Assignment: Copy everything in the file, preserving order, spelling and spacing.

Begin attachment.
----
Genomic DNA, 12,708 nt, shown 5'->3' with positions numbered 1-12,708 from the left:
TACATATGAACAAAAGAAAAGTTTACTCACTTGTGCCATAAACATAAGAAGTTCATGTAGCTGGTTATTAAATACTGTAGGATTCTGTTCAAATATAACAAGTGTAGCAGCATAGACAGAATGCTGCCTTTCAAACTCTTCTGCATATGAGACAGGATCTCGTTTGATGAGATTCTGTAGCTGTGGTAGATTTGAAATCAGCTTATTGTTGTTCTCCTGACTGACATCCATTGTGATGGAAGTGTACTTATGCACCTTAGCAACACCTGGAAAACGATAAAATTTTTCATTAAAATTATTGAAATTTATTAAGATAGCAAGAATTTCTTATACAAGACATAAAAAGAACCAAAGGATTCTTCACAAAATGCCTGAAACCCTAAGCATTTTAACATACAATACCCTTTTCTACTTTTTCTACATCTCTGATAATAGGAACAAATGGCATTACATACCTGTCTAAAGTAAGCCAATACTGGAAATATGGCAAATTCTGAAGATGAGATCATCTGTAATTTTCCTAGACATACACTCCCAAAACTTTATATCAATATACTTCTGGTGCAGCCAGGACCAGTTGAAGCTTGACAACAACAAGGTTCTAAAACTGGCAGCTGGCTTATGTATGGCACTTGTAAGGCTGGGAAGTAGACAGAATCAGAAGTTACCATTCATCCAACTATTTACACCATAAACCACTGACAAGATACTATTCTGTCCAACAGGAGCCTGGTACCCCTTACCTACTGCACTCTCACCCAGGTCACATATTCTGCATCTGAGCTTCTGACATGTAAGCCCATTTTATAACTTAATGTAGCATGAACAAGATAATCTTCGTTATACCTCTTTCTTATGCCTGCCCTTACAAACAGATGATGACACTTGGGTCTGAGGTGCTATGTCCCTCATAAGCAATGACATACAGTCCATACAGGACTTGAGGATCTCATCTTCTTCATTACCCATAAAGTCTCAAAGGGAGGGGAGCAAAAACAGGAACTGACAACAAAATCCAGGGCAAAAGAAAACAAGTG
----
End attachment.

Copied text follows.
Genomic DNA, 12,708 nt, shown 5'->3' with positions numbered 1-12,708 from the left:
TACATATGAACAAAAGAAAAGTTTACTCACTTGTGCCATAAACATAAGAAGTTCATGTAGCTGGTTATTAAATACTGTAGGATTCTGTTCAAATATAACAAGTGTAGCAGCATAGACAGAATGCTGCCTTTCAAACTCTTCTGCATATGAGACAGGATCTCGTTTGATGAGATTCTGTAGCTGTGGTAGATTTGAAATCAGCTTATTGTTGTTCTCCTGACTGACATCCATTGTGATGGAAGTGTACTTATGCACCTTAGCAACACCTGGAAAACGATAAAATTTTTCATTAAAATTATTGAAATTTATTAAGATAGCAAGAATTTCTTATACAAGACATAAAAAGAACCAAAGGATTCTTCACAAAATGCCTGAAACCCTAAGCATTTTAACATACAATACCCTTTTCTACTTTTTCTACATCTCTGATAATAGGAACAAATGGCATTACATACCTGTCTAAAGTAAGCCAATACTGGAAATATGGCAAATTCTGAAGATGAGATCATCTGTAATTTTCCTAGACATACACTCCCAAAACTTTATATCAATATACTTCTGGTGCAGCCAGGACCAGTTGAAGCTTGACAACAACAAGGTTCTAAAACTGGCAGCTGGCTTATGTATGGCACTTGTAAGGCTGGGAAGTAGACAGAATCAGAAGTTACCATTCATCCAACTATTTACACCATAAACCACTGACAAGATACTATTCTGTCCAACAGGAGCCTGGTACCCCTTACCTACTGCACTCTCACCCAGGTCACATATTCTGCATCTGAGCTTCTGACATGTAAGCCCATTTTATAACTTAATGTAGCATGAACAAGATAATCTTCGTTATACCTCTTTCTTATGCCTGCCCTTACAAACAGATGATGACACTTGGGTCTGAGGTGCTATGTCCCTCATAAGCAATGACATACAGTCCATACAGGACTTGAGGATCTCATCTTCTTCATTACCCATAAAGTCTCAAAGGGAGGGGAGCAAAAACAGGAACTGACAACAAAATCCAGGGCAAAAGAAAACAAGTG